For 'lucky' planetary imaging you during post-process stack the individual frames that tend to be fuzzy due to atmospheric conditions and that improves image quality, but you DON'T live stack. For DSOs you can either post process or live stack. However, any stacking process requires multiple reference points, such as stars or lunar craters or planetary features. With terrestrial activity, firstly you won't need to stack anything, secondly, it is simple video technique. I often (daytime) film birds on a nearby chimney to test stuff, but it isn't EAA or lucky imaging as the image isn't being enhanced by stacking, nor will it be enhanced by stacking.

#5 Tthrift


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Posted 20 October 2021 - 10:21 AM


Thanks for responding. 

And for the nice comparison of 'lucky post' vs 'live stacking'.


Maybe I'm off base.  But I still think that some form of stacking might be able to accomplish my goal.


In distant still life scenes I would like to reduce the distortion caused by mirage. 


Since mirage distorts local parts of an image differently,

it seems like stacking every image would not reliably reduce the mirage.

But I haven't yet tried it.


I'm thinking what might help is to stack only the images with lower mirage distortion.

This could improve the detail of things that don't move.

Moving objects (birds, leaves, etc) would distort or disappear.


Identifying images with low distortion to include in a stack could be compute intensive and limit the stacking speed. 

I am hopeful that a standard astronomy technique might help me cull bad images.

#6 jprideaux


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Posted 20 October 2021 - 12:12 PM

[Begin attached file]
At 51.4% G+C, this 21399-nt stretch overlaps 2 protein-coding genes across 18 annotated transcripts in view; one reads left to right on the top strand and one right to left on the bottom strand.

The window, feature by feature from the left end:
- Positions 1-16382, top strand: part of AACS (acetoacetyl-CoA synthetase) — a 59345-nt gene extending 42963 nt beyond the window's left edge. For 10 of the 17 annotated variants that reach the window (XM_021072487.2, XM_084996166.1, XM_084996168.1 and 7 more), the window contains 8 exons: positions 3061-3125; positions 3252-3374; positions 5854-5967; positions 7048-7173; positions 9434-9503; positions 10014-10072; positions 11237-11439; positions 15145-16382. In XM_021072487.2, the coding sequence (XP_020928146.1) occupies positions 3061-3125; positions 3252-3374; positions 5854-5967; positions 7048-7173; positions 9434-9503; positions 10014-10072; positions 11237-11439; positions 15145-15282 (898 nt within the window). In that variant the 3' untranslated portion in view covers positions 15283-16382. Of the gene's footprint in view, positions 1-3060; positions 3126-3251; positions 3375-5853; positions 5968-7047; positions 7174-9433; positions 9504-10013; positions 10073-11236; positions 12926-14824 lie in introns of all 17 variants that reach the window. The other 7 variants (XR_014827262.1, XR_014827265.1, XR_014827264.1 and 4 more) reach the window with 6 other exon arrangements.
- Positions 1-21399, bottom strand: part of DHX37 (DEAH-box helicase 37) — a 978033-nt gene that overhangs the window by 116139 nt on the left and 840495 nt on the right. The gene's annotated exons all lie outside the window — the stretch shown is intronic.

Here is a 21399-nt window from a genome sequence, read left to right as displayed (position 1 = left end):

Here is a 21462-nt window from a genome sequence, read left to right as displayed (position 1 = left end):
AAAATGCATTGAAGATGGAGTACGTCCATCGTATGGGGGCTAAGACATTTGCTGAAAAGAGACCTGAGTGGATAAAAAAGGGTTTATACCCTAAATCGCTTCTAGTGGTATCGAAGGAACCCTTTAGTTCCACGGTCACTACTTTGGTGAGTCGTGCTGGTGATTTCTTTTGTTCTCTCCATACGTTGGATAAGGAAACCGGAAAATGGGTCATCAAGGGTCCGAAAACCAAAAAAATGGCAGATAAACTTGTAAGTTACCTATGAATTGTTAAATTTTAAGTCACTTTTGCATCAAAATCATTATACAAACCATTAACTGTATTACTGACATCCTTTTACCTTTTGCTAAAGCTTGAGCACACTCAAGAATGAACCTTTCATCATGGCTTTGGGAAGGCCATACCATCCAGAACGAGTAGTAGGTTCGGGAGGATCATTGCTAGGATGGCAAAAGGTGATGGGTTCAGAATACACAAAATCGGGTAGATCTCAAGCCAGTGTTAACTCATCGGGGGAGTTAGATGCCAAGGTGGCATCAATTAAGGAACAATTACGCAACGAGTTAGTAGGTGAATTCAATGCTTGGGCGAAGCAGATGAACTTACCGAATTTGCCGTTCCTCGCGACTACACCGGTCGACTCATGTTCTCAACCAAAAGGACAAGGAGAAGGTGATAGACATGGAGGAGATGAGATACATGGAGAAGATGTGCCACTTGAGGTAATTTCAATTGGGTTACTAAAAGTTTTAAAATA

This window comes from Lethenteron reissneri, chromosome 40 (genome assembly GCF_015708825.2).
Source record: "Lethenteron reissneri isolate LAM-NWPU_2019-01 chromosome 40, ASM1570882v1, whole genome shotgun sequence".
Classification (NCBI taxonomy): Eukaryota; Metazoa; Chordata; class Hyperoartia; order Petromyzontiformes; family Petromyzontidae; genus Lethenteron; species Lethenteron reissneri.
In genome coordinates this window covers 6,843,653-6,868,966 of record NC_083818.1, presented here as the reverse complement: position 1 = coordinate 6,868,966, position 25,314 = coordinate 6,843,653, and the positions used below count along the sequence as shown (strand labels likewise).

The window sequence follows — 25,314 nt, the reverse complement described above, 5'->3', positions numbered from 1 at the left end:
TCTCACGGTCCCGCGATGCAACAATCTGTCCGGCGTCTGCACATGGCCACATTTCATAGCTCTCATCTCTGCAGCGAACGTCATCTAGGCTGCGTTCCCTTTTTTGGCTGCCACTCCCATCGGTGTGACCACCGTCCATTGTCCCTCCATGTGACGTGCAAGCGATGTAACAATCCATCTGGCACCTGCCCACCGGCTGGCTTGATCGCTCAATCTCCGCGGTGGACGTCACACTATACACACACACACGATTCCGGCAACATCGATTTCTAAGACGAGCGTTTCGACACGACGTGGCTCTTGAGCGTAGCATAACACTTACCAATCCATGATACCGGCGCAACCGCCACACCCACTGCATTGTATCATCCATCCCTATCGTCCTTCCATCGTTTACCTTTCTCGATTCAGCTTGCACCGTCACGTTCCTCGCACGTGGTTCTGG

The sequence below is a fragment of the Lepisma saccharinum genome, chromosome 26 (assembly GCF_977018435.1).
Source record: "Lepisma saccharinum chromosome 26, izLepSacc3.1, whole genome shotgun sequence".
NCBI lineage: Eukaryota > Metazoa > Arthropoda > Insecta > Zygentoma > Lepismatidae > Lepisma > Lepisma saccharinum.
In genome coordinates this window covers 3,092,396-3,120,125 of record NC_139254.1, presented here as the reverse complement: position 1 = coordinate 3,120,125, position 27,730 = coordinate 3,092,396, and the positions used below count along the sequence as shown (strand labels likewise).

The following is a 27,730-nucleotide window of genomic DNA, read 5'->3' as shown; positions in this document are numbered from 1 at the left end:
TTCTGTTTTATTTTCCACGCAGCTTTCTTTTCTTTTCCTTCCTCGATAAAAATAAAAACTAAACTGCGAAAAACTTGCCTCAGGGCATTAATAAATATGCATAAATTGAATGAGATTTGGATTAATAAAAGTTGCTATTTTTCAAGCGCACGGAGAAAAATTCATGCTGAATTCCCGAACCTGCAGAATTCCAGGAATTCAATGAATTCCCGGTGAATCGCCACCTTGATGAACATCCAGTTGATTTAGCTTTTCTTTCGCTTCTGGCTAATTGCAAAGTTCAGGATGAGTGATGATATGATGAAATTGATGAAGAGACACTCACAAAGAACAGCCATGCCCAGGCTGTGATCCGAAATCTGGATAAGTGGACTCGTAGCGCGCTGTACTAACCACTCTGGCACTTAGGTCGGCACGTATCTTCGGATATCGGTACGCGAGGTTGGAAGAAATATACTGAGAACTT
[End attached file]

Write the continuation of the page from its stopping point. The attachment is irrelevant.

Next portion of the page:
One thing I have done is to attach a new Nikon zfc camera at prime focus to my AT92 refractor.  There is a Nikon mobile app that can connect to the camera via wifi that lets you have a live-view as well as adjust things like ISO and shutter-speed which will effect the live-view brightness. The app also lets you select the manual camera mode.  You can also take a picture through the mobile app and then view a lower-resolution version of the picture through the mobile app.  Of course the camera itself can save a much higher resolution version (or raw file if configured).  There is also an hdmi output port on the camera in which you can run a cable to a hdmi monitor to see the live-view.   


I'm not sure about other Nikon models or other camera brands, but assuming most have similar offerings, it is possible to see whatever the camera can see through an external monitor and also control the camera functions through a mobile app including setting ISO, and shutter-speed as well as taking pictures and then viewing those pictures (all without touching the camera except for turning it on).  


In comparing the live-view from the hdmi cable to external monitor against the live-view transmitted to the mobil-app, there is a slight time-delay for the transmitted live-view relative to the direct hdmi and I think the direct-cable hdmi out may be able to be a bit higher resolution (but not sure about that);

#7 Tthrift


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Posted 20 October 2021 - 11:38 PM


Your Nikon seems like a solid way to take pictures remotely and a fun retro styled camera.

Thanks for the info about your setup and suggesting a possible equipment/tool direction.